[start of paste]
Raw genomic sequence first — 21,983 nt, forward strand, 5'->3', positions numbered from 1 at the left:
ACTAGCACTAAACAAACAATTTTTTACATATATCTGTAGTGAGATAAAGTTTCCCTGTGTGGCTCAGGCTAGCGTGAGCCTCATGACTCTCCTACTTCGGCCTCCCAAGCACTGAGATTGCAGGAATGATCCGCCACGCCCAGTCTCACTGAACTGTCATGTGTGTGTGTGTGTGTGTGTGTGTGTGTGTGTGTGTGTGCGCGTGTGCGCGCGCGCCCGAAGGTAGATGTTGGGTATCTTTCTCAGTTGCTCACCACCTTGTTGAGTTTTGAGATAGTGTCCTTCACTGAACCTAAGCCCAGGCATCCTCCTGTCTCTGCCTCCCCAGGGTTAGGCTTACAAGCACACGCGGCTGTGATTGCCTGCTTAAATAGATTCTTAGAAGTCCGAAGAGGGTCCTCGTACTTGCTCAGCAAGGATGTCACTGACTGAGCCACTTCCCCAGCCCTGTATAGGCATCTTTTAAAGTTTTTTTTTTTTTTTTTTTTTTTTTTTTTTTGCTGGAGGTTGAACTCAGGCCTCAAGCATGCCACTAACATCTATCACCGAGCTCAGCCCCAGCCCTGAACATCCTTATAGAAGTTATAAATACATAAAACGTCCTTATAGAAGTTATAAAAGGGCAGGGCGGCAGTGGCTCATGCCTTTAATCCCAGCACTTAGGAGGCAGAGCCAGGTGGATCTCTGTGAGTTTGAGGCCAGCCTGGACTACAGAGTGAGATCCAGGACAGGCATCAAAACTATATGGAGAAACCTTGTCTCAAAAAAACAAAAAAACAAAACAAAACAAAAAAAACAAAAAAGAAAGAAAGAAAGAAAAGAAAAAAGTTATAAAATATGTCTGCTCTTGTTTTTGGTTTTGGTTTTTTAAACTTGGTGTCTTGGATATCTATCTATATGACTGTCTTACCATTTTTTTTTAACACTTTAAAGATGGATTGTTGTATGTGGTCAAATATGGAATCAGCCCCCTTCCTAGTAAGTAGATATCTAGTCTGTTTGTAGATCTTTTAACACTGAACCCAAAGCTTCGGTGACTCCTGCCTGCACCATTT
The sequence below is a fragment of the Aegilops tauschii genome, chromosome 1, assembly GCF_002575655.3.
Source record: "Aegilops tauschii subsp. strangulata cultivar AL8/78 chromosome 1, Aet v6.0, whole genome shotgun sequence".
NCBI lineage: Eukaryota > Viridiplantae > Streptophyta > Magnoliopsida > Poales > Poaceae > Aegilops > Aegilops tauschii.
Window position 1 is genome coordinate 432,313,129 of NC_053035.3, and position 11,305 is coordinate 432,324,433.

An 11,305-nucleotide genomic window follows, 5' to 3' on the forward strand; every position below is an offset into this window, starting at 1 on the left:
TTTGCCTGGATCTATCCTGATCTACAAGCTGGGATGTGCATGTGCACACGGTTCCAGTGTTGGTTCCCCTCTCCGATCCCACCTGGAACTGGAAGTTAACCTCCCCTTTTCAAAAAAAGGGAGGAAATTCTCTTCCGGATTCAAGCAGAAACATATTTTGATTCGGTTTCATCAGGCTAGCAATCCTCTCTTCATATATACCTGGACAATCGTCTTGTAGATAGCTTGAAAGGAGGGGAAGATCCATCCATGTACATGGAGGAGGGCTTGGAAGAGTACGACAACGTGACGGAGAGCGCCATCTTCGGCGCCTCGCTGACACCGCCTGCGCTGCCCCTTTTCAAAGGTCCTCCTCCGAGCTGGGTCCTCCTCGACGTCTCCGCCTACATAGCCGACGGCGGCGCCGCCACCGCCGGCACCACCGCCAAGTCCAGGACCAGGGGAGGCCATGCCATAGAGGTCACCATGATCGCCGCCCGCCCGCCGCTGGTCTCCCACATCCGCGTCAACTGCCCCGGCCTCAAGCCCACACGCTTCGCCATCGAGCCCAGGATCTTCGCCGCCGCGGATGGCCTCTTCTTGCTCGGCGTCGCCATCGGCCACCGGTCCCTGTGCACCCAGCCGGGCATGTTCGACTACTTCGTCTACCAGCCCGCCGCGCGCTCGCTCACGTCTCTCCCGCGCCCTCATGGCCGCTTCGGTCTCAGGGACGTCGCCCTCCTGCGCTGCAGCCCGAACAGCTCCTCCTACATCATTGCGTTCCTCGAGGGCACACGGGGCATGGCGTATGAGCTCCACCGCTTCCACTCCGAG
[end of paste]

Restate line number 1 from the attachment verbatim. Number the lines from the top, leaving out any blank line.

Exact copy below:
Raw genomic sequence first — 21,983 nt, forward strand, 5'->3', positions numbered from 1 at the left: